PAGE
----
Transgender man to fight China ruling

Tom MarkLast Update : Tuesday 10 May 2016 - 5:46 PM
Transgender man to fight China ruling

China transgender case: ‘Mr C’ vows fight on for equality

  • 10 May 2016
  • From the section China
Mr C shows documentImage copyright Mr C
Image caption Mr C said he was “disappointed” with the decision

A Chinese transgender man has vowed to keep fighting for equality after a court rejected his complaint that he was fired unfairly.

Mr C, 28, who was born a woman, worked in a health centre in the city of Guiyang and was reportedly fired for wearing men’s clothes.

The tribunal in Guizhou province has awarded him unpaid wages but has ruled that his dismissal was legal, he says.

It is the first case of its kind in mainland China.

China does not recognise many LGBT rights such as gay marriage, and its laws do not protect people from discrimination based on sexual orientation or gender identity.

Mr C told BBC Chinese he was “disappointed” with the ruling.

“If a company can dismiss someone because of the way he dresses and is judged not illegal, then what more excuses do they need to dismiss someone?” he said.

“The case made me realise that discrimination against transgender [people] is more severe than I had thought. I will keep appealing to safeguard my legitimate right.”

Image copyright Mr C

Image caption Mr C said he wanted an apology from his former employer

He was hired for a sales job with Ciming Checkup company in 2015 but was let go a week after starting work.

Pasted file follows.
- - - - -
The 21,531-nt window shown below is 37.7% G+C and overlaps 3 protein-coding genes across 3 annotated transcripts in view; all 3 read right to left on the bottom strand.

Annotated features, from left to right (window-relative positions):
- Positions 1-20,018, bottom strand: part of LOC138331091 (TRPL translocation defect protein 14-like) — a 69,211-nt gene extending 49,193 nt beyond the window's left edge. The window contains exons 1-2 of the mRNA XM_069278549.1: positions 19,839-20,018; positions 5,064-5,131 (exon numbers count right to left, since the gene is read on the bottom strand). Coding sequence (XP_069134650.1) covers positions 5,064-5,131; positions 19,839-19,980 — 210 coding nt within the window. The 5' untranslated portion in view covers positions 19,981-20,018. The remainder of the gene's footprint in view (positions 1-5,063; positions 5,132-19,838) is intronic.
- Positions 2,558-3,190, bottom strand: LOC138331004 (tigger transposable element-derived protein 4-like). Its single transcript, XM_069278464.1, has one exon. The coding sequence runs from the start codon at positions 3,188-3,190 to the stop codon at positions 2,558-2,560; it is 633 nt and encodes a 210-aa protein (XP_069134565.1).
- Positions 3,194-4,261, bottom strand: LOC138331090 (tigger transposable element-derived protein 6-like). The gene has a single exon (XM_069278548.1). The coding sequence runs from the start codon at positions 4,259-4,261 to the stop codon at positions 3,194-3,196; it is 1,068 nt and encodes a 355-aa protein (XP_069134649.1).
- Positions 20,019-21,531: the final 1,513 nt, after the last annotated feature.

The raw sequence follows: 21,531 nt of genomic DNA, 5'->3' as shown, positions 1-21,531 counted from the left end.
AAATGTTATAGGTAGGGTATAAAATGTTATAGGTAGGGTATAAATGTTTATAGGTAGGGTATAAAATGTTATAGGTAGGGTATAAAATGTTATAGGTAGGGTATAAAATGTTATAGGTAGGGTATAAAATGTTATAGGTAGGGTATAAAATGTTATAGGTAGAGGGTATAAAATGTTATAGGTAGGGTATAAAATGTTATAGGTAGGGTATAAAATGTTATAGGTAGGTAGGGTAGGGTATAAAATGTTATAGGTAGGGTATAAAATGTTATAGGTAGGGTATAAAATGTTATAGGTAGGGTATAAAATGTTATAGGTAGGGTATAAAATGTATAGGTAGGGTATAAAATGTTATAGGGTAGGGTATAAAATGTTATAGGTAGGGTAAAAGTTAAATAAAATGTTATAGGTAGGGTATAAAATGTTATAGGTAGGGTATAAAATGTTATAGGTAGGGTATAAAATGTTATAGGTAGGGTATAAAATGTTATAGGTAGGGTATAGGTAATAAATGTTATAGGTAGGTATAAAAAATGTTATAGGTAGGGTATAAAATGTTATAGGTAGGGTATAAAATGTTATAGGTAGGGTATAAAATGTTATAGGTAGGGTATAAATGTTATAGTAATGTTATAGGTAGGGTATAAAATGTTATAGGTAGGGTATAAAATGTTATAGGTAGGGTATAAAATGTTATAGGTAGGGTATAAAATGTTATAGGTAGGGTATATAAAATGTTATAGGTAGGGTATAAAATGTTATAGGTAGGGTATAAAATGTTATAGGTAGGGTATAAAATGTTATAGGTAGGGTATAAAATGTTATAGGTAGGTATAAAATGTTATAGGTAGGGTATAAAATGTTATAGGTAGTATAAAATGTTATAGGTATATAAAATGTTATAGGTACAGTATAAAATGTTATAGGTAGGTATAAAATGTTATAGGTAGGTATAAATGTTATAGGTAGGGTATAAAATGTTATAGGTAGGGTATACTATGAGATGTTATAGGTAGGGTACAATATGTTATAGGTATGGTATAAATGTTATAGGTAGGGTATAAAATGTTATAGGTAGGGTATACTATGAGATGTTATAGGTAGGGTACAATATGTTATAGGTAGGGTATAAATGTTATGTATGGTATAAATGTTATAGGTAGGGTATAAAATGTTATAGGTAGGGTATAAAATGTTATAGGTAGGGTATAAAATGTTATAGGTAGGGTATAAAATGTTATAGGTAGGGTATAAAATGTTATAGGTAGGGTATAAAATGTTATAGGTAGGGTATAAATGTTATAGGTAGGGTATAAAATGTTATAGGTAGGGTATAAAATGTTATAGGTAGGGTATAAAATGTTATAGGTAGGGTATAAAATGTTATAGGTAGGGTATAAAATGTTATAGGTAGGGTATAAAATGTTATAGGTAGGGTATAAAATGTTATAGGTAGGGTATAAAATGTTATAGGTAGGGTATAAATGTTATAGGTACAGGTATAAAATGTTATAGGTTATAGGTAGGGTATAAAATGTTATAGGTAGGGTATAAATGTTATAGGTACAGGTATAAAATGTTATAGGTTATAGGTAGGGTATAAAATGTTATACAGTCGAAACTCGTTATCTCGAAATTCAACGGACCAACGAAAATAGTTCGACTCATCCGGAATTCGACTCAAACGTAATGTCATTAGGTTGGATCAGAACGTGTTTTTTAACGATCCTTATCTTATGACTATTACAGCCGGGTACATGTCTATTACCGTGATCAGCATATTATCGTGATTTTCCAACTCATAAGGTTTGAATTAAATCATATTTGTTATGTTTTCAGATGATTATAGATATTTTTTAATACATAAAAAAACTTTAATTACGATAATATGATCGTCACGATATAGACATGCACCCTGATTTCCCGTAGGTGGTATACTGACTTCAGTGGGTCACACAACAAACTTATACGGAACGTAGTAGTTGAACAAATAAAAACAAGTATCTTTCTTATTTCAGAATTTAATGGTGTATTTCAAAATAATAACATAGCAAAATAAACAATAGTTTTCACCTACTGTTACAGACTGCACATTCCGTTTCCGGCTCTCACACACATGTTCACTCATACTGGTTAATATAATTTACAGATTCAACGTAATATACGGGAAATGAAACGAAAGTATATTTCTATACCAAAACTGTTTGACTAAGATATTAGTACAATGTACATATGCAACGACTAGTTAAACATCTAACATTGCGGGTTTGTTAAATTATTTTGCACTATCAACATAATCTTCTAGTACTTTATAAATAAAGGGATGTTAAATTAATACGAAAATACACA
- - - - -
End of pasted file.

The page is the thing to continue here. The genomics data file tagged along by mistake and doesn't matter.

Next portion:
The tribunal dismissed recordings presented by Mr C’s lawyers that, according to them, showed there had been discrimination based on his transgender identity.

Instead, the court accepted the company’s claim that he was dismissed due to poor performance.

An unidentified worker for the company denied that it had discriminated against Mr C, the Associated Press news agency reported.

Mr C also claimed his employers had withheld his pay because of his identity. The judge granted his demand for about $62 (£43) in unpaid wages.

“Winning back my unpaid wage doesn’t change a thing. This is not what I want. I will continue to appeal. I will not let it go without an apology (from the employer),” he said.

There were reports that journalists in China were asked not to report the case.

Source: BBC World

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2016-05-10 2016-05-10
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